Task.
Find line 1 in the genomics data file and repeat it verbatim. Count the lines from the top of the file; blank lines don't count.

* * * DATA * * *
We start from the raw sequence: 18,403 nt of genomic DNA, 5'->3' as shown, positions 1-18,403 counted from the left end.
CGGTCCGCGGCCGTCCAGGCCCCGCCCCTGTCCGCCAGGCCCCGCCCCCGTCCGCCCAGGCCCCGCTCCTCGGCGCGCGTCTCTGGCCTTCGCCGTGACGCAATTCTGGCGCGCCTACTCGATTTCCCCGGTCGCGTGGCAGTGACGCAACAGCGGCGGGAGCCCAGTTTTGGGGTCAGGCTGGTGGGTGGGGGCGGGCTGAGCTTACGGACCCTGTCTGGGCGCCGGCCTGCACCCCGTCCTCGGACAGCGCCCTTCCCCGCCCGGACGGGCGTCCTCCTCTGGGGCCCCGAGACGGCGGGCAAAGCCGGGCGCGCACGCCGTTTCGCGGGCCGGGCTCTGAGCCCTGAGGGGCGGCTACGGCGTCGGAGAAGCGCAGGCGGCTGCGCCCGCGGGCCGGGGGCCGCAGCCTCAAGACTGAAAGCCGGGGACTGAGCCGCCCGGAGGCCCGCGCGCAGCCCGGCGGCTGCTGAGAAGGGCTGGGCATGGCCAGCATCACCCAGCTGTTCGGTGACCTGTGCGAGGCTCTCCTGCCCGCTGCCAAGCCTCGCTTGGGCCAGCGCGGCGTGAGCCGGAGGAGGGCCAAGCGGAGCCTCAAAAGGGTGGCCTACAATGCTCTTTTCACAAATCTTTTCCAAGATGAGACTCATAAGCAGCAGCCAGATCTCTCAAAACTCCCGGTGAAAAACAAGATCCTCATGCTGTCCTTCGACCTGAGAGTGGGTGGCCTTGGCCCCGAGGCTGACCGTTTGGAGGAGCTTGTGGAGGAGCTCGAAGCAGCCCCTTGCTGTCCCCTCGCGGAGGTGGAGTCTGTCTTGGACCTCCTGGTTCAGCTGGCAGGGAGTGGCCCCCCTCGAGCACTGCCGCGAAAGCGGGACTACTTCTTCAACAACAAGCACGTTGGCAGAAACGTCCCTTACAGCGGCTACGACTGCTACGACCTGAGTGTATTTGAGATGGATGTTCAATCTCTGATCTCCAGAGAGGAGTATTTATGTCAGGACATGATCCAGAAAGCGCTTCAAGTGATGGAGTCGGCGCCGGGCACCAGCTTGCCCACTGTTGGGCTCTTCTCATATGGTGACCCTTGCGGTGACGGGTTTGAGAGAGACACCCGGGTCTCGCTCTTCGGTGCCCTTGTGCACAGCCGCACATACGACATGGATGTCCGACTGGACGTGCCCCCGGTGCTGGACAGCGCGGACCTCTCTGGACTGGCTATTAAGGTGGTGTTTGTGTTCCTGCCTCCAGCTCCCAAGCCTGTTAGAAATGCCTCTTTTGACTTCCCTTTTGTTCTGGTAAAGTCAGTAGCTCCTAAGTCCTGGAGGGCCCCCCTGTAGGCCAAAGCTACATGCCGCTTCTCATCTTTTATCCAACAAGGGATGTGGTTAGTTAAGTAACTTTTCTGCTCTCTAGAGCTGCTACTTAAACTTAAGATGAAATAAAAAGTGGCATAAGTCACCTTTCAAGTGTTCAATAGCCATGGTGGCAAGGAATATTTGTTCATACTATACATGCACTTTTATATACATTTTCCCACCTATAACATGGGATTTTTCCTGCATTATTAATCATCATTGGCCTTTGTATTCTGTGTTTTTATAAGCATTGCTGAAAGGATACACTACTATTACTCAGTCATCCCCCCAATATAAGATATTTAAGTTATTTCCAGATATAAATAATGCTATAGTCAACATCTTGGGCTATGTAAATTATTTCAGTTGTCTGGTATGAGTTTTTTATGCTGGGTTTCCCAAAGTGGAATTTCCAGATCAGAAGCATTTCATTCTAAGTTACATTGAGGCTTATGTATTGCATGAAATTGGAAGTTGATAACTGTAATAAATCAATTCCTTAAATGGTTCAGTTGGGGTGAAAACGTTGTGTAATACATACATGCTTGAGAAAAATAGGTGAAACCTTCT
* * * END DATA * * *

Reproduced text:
We start from the raw sequence: 18,403 nt of genomic DNA, 5'->3' as shown, positions 1-18,403 counted from the left end.